TEL AVIV (Reuters) - When one of China's biggest food companies was looking to boost its dairy output it turned to Israel's tiny market, paying about $1.1 billion (£695.8 million) for control of the country's largest food maker.
Even though the company Tnuva is focused on the Israeli market, China's Bright Food was attracted to its efficiency in milk production and cutting-edge technology in quality control for use in China, where demand for dairy products is surging.
The deal is the latest example of how M&A activity in Israel is shifting from the booming high-tech sector, which has been the focus for nearly two decades and is now valued at some $40 billion, or nearly 13 percent of gross domestic product.
High-tech firms are increasingly going for listings rather than seeking buyers, but Israel's reputation as a centre for innovation is rubbing off on more traditional industries.
Firms with a niche, a high level of exports or efficient production processes, such as Tnuva, are attracting buyers, particularly from Asia.
"Clearly one of the things interesting investors is that they are buying some sort of innovation," said Adir Waldman of Freshfields Bruckhaus Deringer, a law firm that represented Bright Food in the Tnuva deal, which closed a month ago.
Israel spends more on research and development as a proportion of its economy than any other country, according to the Organisation for Economic Co-operation and Development (OECD), followed closely by South Korea, and it has more researchers for every 1,000 people than any other country.
The high-tech boom has also been a magnet for professionals such as engineers while companies often tap into the skills of workers trained in the military or intelligence sectors.
Acquisitions of Israeli firms outside the high-tech sector by Asian, European and U.S. investors leapt to $636 million last year from $73 million in 2013, according to Liat Enzel, head of advisory services at PricewaterhouseCoopers in Israel.
That figure has already been eclipsed for 2015 by the Tnuva acquisition and another major deal in the plastics sector is understood to be in the works.
What's more, Israeli businesses are increasingly marketing themselves to Asian investors, who tend to focus on more basic industries such as food and water for their growing populations, areas where Israeli firms have developed specific expertise.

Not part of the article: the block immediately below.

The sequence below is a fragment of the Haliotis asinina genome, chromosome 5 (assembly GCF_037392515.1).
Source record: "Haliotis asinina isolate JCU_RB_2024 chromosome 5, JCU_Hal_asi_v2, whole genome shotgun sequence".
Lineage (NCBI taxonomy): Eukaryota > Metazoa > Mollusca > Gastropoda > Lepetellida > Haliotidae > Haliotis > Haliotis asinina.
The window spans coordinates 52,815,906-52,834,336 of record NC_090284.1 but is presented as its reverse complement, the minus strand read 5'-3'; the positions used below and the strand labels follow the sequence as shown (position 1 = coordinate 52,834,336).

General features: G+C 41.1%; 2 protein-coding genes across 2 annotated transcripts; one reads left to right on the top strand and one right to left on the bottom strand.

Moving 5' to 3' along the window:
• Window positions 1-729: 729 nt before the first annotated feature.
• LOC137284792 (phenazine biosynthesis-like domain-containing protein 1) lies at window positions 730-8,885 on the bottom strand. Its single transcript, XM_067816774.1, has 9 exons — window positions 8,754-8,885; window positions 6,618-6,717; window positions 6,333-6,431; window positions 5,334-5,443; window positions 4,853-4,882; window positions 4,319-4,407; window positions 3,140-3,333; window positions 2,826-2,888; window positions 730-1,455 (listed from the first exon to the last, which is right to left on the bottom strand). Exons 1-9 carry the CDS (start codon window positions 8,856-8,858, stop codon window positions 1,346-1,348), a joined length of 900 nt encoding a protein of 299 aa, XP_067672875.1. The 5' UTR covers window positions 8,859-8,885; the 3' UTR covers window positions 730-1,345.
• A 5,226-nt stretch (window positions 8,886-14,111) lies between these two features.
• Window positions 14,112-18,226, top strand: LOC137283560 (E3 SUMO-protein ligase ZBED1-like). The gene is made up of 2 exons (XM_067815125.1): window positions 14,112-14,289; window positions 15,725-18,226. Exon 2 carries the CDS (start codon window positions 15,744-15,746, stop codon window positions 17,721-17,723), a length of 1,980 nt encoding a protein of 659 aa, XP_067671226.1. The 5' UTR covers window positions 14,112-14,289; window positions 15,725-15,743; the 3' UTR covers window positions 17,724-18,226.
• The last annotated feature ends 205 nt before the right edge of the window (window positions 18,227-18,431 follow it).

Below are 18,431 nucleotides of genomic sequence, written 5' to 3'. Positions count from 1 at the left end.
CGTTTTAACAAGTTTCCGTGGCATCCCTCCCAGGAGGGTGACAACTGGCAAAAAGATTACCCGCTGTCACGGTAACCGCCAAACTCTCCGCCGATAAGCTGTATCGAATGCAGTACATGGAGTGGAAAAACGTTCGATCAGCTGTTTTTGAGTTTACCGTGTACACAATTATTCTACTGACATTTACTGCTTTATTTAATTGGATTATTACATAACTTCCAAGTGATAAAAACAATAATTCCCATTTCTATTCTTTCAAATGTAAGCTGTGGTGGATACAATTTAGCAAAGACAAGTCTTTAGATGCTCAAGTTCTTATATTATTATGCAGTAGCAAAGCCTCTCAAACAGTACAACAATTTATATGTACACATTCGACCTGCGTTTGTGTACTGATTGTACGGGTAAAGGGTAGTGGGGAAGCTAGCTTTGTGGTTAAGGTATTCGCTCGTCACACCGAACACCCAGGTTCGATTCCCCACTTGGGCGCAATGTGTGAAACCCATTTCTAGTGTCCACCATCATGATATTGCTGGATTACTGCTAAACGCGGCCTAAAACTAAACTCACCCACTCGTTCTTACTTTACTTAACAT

"A few years ago, Israel was not on the map," said Eli Elal, chief executive of the Fair Value consultancy. "A major factor in the appetite for developing relationships with the East comes from Israel."
Calls in parts of the Arab world for a boycott of Israel have also receded, giving once-wary Asian investors more confidence, while an Israeli law to break up conglomerates means dozens of firms worth $25 billion may be sold.
Tnuva was sold because of the new Business Concentration Law which forces conglomerates and investment companies to choose between financial and non-financial holdings.
The law means some of the country's largest and most established companies, from insurers to refined oil product distributors to supermarkets, may be sold in the coming years.
This may go some way to offsetting the slump in the overall value of foreign acquisitions last year. With many high-tech firms going for public offerings instead, the total value of deals slumped 42 percent to $3.8 billion.
According to one industry source, foreign investors have expressed interest in buying plastic storage products and garden furniture maker Keter, and may be willing to pay over $2 billion for the company with annual sales of $1 billion in 90 countries.
A Keter spokeswoman declined to comment.
"People with cash are starting to think about new markets and Israel is on the seam of developing markets' growth rates but developed markets' stability," said Waldman, who has seen higher levels of interest from foreign buyers.
According to Ernst & Young, growth in the global mergers and acquisitions market is set to hit its highest level in five years in 2015 with deal value already up 13 percent on 2014.
In many respects, when it comes to Israel Warren Buffett led the way for foreign investors in 2006. Berkshire Hathaway bought Iscar, an Israeli maker of metal cutting tools, for more than $6 billion in two transactions.
Iscar's precision tools are used by makers of heavy equipment such as cars and planes, it has plants around the world and has always prided itself on its innovative reputation.
British-based BCMS, a sell-side adviser for small- and medium-sized businesses, has set up shop in Israel to take advantage of growing foreign interest. The company is working on four deals and expects to complete 10 this year.
BCMS Israel Co-CEO Doron Ephrati said foreign investors looking to buy Israeli companies tend to seek targets without major consumer brands, such as paint make Tambour bought by Singapore's Kusto Group in 2014, to skirt the risk of boycotts,
Fizzy drink appliance maker SodaStream International, for example, has been targeted by consumer boycotts because its main factory lies in a Jewish settlement in the occupied West Bank.
Enzel at PricewaterhouseCoopers in Israel said she expected a busy year ahead for mergers and acquisitions.
Clal Insurance (CLIS.TA), which is being sold because of the new law, has been courted by Chinese buyers while energy firm Delek Group (DLEKG.TA) has struck a deal to sell control of insurer Phoenix Holdings (PHOE1.TA), reportedly to China's largest private investment firm, Fosun International (0656.HK).
"Our assumption is we will see more very significant deals in 2015," said Enzel.
Editing by David Clarke